When a high school athletic director says he's looking for a fresh face with fresh ideas to be the head of his football program, it typically doesn't conjure images of 57-year-olds with 35 seasons of experience.
That, however, is exactly what Everett found when it hired well-traveled Mark Kirk from a pool of 12 applicants to take the reins of the Warriors from resigning Tom Waltman several months ago.
"We really didn't look closely at wins and losses. We just looked at what we needed," said Everett AD Brian Koontz, a former coach himself who will be on the sideline as part of Kirk's staff when the Warriors open the season on Friday at Tussey Mountain. "He fit the bill."
Kirk's 64-158-4 record at the helm of nine teams in five different states over 22 years might not catch the fancy of Warrior fans, but Kirk typically has taken over teams that were reclamation projects. One year at Neah-Kah-Nie in Oregon produced the school's first winning record in 13 years. In 2008, he took over a Western Hartnett, N.C. team that had lost 24 straight and made the playoffs. Last year under his watch, Connersville, Ind. posted its best record in 20 years.
Kirk's 1999 Halifax team went 10-2, losing to Steelton-Highspire in the District 3 Class A title game.
Everett isn't nearly the rebuilding job of these: Kirk has seven starters back each way and 17 returning lettermen from a team that, while 1-9 last year, has shown it can compete through the years. The Warriors are one of the largest schools in the Inter-County Conference and have the best size in that loop this season.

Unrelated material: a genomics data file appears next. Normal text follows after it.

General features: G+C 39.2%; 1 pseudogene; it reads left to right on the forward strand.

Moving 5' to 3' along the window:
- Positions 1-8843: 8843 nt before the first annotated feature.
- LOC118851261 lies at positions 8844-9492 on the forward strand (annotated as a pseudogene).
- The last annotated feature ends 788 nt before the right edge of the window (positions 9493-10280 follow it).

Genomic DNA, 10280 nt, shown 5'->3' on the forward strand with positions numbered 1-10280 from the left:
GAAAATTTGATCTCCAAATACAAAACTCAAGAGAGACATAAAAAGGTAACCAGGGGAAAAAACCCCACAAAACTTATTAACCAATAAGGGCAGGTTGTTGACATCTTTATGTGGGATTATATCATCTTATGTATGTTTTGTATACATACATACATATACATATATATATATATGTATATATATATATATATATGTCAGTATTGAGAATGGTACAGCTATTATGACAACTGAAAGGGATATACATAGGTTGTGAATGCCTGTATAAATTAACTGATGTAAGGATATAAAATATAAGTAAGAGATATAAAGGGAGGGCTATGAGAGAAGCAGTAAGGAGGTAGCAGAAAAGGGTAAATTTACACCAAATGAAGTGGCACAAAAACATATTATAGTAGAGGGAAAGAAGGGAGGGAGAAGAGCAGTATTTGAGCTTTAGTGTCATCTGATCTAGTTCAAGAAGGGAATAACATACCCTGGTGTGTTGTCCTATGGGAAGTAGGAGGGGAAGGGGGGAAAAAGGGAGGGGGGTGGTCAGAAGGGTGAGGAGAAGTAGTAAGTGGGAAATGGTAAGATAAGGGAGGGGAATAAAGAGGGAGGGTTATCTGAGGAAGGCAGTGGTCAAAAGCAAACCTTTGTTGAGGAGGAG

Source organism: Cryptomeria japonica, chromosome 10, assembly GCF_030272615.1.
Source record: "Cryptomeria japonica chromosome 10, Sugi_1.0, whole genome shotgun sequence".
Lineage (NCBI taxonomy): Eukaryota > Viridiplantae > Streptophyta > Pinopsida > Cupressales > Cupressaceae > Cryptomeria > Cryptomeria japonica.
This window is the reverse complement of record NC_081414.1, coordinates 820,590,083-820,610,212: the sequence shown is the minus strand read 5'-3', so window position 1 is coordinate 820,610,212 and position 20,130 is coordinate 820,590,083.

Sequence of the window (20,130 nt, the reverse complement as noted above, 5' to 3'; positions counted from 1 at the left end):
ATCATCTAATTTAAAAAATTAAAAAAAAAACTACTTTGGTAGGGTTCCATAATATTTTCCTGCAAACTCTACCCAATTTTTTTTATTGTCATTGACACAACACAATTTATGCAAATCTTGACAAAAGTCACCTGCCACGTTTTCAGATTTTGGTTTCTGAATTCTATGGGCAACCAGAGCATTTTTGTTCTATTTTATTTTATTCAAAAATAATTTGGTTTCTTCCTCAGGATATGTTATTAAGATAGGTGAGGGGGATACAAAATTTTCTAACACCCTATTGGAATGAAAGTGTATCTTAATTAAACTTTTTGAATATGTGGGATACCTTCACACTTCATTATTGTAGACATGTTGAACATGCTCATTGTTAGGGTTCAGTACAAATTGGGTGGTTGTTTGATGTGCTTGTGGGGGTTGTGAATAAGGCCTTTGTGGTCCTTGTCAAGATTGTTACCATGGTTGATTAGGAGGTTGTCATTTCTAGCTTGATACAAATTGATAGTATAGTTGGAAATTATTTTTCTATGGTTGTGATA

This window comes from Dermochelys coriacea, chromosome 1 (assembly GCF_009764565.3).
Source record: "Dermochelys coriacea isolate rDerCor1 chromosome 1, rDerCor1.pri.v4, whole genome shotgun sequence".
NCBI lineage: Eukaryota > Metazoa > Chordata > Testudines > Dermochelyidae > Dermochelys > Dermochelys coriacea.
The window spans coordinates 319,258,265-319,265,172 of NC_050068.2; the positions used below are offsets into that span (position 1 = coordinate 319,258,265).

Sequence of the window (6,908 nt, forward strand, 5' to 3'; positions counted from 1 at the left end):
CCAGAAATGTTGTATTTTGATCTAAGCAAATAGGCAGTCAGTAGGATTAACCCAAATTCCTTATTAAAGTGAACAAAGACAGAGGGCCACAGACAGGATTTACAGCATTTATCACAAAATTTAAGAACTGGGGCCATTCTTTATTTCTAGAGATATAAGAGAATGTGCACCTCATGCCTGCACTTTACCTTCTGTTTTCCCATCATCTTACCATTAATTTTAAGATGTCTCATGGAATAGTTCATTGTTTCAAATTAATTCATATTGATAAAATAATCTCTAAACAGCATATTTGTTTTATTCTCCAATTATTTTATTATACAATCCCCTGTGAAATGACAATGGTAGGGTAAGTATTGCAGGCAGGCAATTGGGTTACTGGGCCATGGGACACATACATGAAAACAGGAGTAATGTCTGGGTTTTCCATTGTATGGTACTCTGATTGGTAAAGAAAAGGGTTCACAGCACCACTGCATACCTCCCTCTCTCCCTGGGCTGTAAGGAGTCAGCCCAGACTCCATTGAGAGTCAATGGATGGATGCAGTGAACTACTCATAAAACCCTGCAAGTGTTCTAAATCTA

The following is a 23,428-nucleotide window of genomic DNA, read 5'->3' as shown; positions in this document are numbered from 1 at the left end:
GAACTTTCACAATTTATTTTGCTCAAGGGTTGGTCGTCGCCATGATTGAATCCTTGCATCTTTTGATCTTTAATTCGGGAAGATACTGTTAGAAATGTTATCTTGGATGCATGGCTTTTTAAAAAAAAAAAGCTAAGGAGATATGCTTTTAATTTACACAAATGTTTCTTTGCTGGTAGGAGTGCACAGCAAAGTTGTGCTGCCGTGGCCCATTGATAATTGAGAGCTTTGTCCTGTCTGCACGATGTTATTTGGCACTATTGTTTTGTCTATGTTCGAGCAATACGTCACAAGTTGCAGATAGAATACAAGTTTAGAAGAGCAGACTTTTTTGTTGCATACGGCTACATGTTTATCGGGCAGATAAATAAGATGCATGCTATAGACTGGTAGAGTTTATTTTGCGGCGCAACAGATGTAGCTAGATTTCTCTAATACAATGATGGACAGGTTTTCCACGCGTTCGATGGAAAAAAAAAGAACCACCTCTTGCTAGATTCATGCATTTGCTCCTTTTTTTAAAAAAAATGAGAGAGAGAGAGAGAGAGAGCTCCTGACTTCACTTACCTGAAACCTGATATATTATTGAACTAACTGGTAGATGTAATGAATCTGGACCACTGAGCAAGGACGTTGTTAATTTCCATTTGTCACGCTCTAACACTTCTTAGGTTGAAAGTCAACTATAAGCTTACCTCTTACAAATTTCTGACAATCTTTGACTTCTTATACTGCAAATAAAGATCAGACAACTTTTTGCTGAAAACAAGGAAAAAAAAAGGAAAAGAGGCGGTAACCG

"I think we are going to do really well," Kirk said. "Our first scrimmage I thought went fairly well. We've got a long way to go, though."
Kirk's installing a ball-control offense but only has 32 players out for the team. However, he feels strength and conditioning is the life blood of any team, so that has been right in his wheelhouse.
"During camp, we've been going down and lifting at 7 in the morning doing lifting and agilities to get in shape. Then, after practice, we have conditioning," Warrior senior Kyle Droz said. "He made a good first impression."
A social studies teacher, too, Kirk hasn't stayed anywhere for longer than five years. The former Cedar Cliff player who is married to a woman from Punxsutawney, though, said this is his final destination.
"This is the last stop," Kirk said. "This is definitely the last stop."